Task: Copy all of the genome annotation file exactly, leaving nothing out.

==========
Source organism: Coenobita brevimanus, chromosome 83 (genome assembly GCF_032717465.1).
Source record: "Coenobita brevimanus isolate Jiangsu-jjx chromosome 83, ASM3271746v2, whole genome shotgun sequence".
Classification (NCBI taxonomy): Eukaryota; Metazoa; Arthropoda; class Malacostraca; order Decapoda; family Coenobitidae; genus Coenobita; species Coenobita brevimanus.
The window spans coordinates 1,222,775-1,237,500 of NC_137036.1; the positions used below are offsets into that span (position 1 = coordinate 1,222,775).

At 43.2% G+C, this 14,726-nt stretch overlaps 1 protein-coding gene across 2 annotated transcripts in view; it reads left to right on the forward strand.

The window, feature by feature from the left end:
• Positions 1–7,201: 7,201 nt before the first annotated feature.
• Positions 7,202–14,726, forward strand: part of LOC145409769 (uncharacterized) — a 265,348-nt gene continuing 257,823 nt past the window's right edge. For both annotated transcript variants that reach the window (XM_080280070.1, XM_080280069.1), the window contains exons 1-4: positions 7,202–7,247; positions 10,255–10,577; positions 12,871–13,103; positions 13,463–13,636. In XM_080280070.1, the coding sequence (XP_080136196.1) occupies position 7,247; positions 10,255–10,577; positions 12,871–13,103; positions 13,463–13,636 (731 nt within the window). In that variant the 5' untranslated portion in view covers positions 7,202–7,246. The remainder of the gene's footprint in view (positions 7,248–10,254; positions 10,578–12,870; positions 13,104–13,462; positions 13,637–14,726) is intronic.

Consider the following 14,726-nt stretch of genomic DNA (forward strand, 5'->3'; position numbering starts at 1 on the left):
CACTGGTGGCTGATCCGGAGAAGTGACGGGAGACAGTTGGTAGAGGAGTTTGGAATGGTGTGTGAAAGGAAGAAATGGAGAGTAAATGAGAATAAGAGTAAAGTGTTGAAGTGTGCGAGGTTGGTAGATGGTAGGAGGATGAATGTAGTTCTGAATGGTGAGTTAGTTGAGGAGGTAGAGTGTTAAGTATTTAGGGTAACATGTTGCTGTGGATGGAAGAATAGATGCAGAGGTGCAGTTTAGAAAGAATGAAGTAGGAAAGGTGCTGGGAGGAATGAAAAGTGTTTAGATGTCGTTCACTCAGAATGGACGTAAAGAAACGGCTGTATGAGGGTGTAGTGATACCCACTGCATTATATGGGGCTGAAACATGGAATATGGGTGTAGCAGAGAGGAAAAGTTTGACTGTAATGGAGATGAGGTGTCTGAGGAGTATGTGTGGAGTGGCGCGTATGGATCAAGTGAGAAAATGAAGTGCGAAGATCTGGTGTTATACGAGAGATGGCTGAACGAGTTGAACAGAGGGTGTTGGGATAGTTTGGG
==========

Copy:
Source organism: Coenobita brevimanus, chromosome 83 (genome assembly GCF_032717465.1).
Source record: "Coenobita brevimanus isolate Jiangsu-jjx chromosome 83, ASM3271746v2, whole genome shotgun sequence".
Classification (NCBI taxonomy): Eukaryota; Metazoa; Arthropoda; class Malacostraca; order Decapoda; family Coenobitidae; genus Coenobita; species Coenobita brevimanus.
The window spans coordinates 1,222,775-1,237,500 of NC_137036.1; the positions used below are offsets into that span (position 1 = coordinate 1,222,775).

At 43.2% G+C, this 14,726-nt stretch overlaps 1 protein-coding gene across 2 annotated transcripts in view; it reads left to right on the forward strand.

The window, feature by feature from the left end:
• Positions 1–7,201: 7,201 nt before the first annotated feature.
• Positions 7,202–14,726, forward strand: part of LOC145409769 (uncharacterized) — a 265,348-nt gene continuing 257,823 nt past the window's right edge. For both annotated transcript variants that reach the window (XM_080280070.1, XM_080280069.1), the window contains exons 1-4: positions 7,202–7,247; positions 10,255–10,577; positions 12,871–13,103; positions 13,463–13,636. In XM_080280070.1, the coding sequence (XP_080136196.1) occupies position 7,247; positions 10,255–10,577; positions 12,871–13,103; positions 13,463–13,636 (731 nt within the window). In that variant the 5' untranslated portion in view covers positions 7,202–7,246. The remainder of the gene's footprint in view (positions 7,248–10,254; positions 10,578–12,870; positions 13,104–13,462; positions 13,637–14,726) is intronic.

Consider the following 14,726-nt stretch of genomic DNA (forward strand, 5'->3'; position numbering starts at 1 on the left):
CACTGGTGGCTGATCCGGAGAAGTGACGGGAGACAGTTGGTAGAGGAGTTTGGAATGGTGTGTGAAAGGAAGAAATGGAGAGTAAATGAGAATAAGAGTAAAGTGTTGAAGTGTGCGAGGTTGGTAGATGGTAGGAGGATGAATGTAGTTCTGAATGGTGAGTTAGTTGAGGAGGTAGAGTGTTAAGTATTTAGGGTAACATGTTGCTGTGGATGGAAGAATAGATGCAGAGGTGCAGTTTAGAAAGAATGAAGTAGGAAAGGTGCTGGGAGGAATGAAAAGTGTTTAGATGTCGTTCACTCAGAATGGACGTAAAGAAACGGCTGTATGAGGGTGTAGTGATACCCACTGCATTATATGGGGCTGAAACATGGAATATGGGTGTAGCAGAGAGGAAAAGTTTGACTGTAATGGAGATGAGGTGTCTGAGGAGTATGTGTGGAGTGGCGCGTATGGATCAAGTGAGAAAATGAAGTGCGAAGATCTGGTGTTATACGAGAGATGGCTGAACGAGTTGAACAGAGGGTGTTGGGATAGTTTGGG